By Wyatt Boyer
HACC campuses and students will no longer carry the distinct odor of cigarette smoke. They will also no longer smell like the multitude of exotic flavors used in e-cigarettes. Two weeks ago HACC announced their plan to ban all tobacco products and e-cigarettes by August 10, 2015. Student reaction to the ban has been mixed. Regardless, HACC is determined to rid tobacco and e-cigarettes from all 5 of their campuses.
The ban is being passed under policy 375- HACC’s Tobacco-Free Campuses Initiative. It aims to provide healthy campuses and better prepare the student body to enter the workforce.
Chairman of the HACC Board of Trustees Timothy L. Sandoe said “Not only are we providing a healthy campus culture and sustainable environment, a tobacco-free campus better prepares our students to enter the workforce where many employers do not permit tobacco use.”
HACC plans to fully implement this policy by August 10, 2015. Before this occurs, they plan to implement a few other changes to help current smokers. HACC’s ‘Tobacco-Free FAQ’ states “HACC’s bookstores will be carrying and selling smoking cessation products prior to Aug. 10, 2015. Additionally, free smoking cessation programs will be available at all campuses during the spring 2015 term for students, employees, and members of the community.”
People are curious how HACC will be enforcing this ban. The current rule where a smoker must be 25 feet away from a building hasn’t been working.
“Most places require you to stand 25 feet or so from a building to smoke, but the problem is no one ever listens to these kind of rules. I constantly see throngs of people smoking right outside the entrance of a building where smoke is being blown right into you. It upsets people and could be a health detriment” says Alex Neason, a psychology student at HACC’s Harrisburg campus.
The college has some new policies that will assist in cementing this ban on the campuses. “Security officers, during the performance of their regular duties, will enforce this policy if it is being violated” the FAQ states.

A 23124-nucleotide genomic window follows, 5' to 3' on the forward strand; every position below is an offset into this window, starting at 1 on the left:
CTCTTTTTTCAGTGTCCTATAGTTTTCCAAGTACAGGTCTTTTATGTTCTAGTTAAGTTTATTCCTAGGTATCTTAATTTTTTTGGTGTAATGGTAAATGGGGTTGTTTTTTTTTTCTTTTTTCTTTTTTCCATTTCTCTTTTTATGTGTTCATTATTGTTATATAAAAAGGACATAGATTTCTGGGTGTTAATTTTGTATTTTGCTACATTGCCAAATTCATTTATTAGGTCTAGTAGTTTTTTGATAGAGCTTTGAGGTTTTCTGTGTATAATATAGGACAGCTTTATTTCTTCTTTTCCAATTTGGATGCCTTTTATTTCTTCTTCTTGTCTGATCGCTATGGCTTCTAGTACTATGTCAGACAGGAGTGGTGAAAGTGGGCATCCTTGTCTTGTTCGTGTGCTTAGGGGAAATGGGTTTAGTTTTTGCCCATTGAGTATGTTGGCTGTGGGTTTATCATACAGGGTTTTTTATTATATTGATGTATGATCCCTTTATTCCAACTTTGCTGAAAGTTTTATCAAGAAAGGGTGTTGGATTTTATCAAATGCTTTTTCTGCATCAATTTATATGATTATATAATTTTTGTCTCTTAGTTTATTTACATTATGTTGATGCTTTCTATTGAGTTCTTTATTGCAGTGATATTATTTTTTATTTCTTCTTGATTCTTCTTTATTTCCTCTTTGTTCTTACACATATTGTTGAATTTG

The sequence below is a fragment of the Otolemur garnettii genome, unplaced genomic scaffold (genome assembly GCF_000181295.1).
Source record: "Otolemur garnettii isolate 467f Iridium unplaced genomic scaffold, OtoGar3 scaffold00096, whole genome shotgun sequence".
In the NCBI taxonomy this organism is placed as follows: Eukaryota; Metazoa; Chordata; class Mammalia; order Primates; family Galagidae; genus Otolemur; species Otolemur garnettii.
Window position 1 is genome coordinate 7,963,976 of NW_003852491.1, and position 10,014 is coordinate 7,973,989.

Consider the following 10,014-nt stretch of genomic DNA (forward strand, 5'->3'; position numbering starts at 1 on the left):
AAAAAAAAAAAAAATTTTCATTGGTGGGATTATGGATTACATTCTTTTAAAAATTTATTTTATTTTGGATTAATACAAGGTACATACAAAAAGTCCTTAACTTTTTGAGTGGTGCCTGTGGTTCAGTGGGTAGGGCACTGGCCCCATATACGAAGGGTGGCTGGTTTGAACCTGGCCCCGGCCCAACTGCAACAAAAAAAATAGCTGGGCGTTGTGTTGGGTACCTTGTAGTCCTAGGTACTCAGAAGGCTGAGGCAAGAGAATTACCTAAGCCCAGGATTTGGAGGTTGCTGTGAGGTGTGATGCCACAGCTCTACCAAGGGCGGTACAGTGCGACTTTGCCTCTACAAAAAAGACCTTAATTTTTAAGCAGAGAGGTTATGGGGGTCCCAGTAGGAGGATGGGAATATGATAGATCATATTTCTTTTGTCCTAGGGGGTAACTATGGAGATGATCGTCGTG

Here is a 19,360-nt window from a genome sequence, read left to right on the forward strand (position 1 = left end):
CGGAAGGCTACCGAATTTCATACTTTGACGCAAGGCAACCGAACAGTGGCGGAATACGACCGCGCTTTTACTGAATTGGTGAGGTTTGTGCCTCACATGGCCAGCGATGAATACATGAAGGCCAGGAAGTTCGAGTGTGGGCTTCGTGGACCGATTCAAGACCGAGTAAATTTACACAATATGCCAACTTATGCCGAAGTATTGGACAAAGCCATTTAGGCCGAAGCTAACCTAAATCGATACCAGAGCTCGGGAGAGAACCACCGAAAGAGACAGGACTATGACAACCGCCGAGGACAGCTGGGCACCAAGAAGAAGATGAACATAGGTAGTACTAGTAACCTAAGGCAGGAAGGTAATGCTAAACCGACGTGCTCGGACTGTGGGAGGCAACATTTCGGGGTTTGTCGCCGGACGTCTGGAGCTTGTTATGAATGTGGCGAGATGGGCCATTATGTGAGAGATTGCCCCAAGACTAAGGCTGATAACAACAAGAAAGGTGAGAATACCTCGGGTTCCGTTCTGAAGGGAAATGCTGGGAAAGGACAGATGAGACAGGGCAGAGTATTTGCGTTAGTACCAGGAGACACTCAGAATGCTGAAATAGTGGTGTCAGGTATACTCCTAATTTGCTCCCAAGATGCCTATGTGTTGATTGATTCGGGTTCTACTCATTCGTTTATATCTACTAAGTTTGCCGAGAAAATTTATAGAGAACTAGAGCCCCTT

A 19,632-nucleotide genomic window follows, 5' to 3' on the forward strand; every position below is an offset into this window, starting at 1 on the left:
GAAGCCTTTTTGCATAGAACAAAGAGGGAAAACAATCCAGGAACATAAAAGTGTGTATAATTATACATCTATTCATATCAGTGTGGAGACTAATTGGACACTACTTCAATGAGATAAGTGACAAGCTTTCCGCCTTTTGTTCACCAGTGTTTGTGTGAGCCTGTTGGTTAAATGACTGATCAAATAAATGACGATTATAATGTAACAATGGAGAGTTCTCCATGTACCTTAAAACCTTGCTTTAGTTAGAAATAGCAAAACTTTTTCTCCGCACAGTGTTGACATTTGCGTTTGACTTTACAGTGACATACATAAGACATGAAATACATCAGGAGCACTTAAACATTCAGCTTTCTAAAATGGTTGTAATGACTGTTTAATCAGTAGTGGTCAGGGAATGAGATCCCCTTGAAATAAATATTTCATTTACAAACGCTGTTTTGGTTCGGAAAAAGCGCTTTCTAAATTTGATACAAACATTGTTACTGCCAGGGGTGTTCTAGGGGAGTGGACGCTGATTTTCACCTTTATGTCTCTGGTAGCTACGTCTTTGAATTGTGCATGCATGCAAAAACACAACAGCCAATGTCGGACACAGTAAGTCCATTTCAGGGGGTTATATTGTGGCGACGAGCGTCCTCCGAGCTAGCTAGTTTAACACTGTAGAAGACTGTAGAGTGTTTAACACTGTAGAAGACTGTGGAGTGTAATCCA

Student reaction on the policy may vary but many students feel like they did not have a say in the decision. “It was handed down by the president. It wasn’t a question of the faculty or student body, it was just passed” says Dash Glace, a General Studies student.
However, HACC claims student were invited to be a part of the process multiple times. According to HACC, “students at the various campuses were extended invitations to participate…none of the invitations were accepted.”
Student response following the decision was also lacking. A protest was scheduled following the decision. Only one person was seen in attendance.
The American Nonsmokers’ Rights Foundation reports that there are now at least 1,543 smoke-free campuses in the U.S. today. It’s becoming an increasingly common practice to enact these policies in schools and workplaces across the nation. Not only this, the average price of a pack of cigarettes continues to rise as well. It certainly seems smoking is becoming more and more discouraged no matter where you go.
Whether this policy will achieve its goal or not is yet to be seen. College is a stressful time in one’s life, and this draws a lot of students towards picking up the habit.
“What am I supposed to do when people stress me out?” asks Danny Eversmeyer, a communications student.
Smoking is becoming less common in the United States each year. The Centers for Disease Control and Prevention say that only 5% of adults smoked in 2012. Compare that to the mid-1990s where 18% of the population smoked or 1965, where the number was at a staggering 42%. Many institutions simply don’t want to condone smoking any longer.
Should we be limiting what people are allowed to put in their bodies? Some argue that it’s their decision to make.
“Cigarette smoking is a right. Any man has the right to do as he pleases, even if it harms them” claims Taylor Shoemaker, HACC student.
Despite anyone’s opinion, this ban will be enforced by mid-August. Only time will tell how this ends up affecting the campuses and student body. If you have any questions or concerns, contact the Organizational Transformation at hacc.edu.